Has anybody been able to get either the rcon or gamespy4 services working on a minecraft server?

Following information on the wiki we've tried:


But this doesn't seem to enable either service... The ports are simply closed:

Interesting ports on localhost (
25564/tcp closed unknown
25565/tcp open   unknown
25566/tcp closed unknown
25567/tcp closed unknown
25568/tcp closed unknown

Any suggestions?

  • Can you please explain how you got to see the log? – AlikElzin-kilaka Mar 19 '13 at 11:29
  • You mean the list of ports in the answer above? I used nmap to get that – TimothyP Mar 19 '13 at 16:12

Tzarium is not correct reguarding the nmap and networking issues. Nmap is 100% accurate; though you might need to use it properly and read its output carefully.

25567/tcp closed means that TCP port 25567 is closed, which is not the same as UDP port 25567. And MC server uses UDP for the "query" feature.

Consider these nmap command lines for reference:

## Probe UDP port 25565 -- default port for the "query" feature
% nmap -sU -pU:25565 minecraft-server
25565/udp open|filtered unknown

## Probe TCP ports 25565 and 25575 -- the usual Minecraft client port
## and default RCON port
% nmap -p25565,25575 minecraft-server
25565/tcp open  unknown
25575/tcp open  unknown

7 years later edit

Yea, indeed. "Using nmap properly" includes understanding that different network paths will behave differently in general, and especially likely so when you're debugging an issue. To see with nmap what a client sees, you need to run nmap on the client; or at the very least from its immediate network neighbor (same local subnet), so that the network path is mostly the same except for one host. Notice I wrote minecraft-server as nmap target, not localhost! — implicitly assuming this understanding. A very late thanks to @user56 commenting on this.

| improve this answer | |
  • I'd be very careful calling anything 100% accurate, especially over a loopback address. – user56 Feb 18 '12 at 23:02
  • @arda I can't find any way in which the loopback network interface's special implementation could leak through the socket abstraction. Until someone proves this point wrong, I'll stand firm about 100% accuracy. – ulidtko Feb 20 '12 at 7:15
  • One example would be a firewall directly in front of the server. – user56 Feb 20 '12 at 16:38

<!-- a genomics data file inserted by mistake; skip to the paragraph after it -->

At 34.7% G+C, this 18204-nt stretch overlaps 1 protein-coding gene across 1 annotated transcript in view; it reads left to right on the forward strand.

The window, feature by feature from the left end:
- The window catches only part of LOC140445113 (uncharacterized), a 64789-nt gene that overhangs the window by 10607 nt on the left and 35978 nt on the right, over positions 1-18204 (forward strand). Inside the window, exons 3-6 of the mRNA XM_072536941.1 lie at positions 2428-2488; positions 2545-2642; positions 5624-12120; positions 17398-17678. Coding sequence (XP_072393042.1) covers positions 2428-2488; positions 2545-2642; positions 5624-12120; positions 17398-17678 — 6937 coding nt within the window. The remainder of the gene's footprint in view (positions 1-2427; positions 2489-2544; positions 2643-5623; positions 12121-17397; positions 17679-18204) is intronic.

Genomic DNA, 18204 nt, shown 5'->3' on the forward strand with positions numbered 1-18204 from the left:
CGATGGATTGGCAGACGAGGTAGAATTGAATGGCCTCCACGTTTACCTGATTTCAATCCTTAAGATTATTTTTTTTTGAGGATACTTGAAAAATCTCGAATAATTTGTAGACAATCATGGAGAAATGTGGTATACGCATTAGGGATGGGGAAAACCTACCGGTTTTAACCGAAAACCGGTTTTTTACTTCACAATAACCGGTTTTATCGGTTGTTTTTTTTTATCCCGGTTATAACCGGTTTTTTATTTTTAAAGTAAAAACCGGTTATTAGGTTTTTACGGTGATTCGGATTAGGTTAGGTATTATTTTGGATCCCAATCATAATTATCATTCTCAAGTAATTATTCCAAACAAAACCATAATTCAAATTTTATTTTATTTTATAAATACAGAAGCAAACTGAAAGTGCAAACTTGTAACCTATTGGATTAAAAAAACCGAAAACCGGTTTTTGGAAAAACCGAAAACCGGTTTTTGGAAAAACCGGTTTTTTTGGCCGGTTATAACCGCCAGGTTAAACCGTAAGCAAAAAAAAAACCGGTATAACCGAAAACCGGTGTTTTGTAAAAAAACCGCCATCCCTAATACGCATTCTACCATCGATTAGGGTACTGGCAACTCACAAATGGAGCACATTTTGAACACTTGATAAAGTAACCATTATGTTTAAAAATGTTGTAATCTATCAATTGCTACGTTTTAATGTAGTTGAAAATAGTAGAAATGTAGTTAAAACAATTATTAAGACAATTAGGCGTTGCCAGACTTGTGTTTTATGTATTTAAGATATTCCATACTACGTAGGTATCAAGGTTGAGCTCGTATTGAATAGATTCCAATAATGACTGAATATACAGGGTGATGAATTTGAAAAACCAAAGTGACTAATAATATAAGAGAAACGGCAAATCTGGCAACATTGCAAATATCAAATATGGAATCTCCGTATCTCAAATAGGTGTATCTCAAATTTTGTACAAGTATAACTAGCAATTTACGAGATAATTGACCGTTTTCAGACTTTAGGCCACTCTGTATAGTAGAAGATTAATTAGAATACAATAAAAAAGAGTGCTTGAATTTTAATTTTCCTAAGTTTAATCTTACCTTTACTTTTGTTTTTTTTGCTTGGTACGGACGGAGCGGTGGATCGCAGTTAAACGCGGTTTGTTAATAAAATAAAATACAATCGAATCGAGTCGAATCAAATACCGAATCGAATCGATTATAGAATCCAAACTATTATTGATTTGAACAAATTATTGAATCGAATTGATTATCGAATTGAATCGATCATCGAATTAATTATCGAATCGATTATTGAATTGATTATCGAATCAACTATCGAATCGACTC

• 2
    Let's keep it civil and friendly, please :) – agent86 Feb 22 '12 at 18:54
  • 1
    What I said was is that over a loopback address, nmap would not be 100% accurate. Over a loopback address, nmap can only access the server if it is launched on the server. So yes, it needs to be used properly, ie. not over a loopback interface. – user56 Feb 23 '12 at 16:05

First of all, you seem to be checking for open ports with nmap, which isn't 100% reliable (especially when connecting to the loopback address, which your server might not necessarily bind to) On my rcon-enabled server, the rcon port appears to be closed according to nmap, but works fine. A better way to check is using netstat ("netstat -an" works equally well on windows CMD and *nix-based systems) which should show [::]:25575 as "listening"

Have you tried using the RCON/Query utility to query the server? remember to try both console (25575 by default) and remote query (25565 by default. You've changed yours to 25567, which really shouldn't matter, but you might consider changing it back, just to be sure.)

If you still can't connect, does the console indicate rcon is enabled when you start the server like so:

CONSOLE: Default game type: 0
CONSOLE: RCON running on

If so, what happens when you open a telnet session to your servers IP (preferable not the loopback address), port 25575? You should get a hanging blank window (as opposed to a "connection closed"/"connection refused" message) and an entry in the server console along the lines of "Rcon connection from: /"

| improve this answer | |

Your Answer

By clicking “Post Your Answer”, you agree to our terms of service, privacy policy and cookie policy

Not the answer you're looking for? Browse other questions tagged or ask your own question.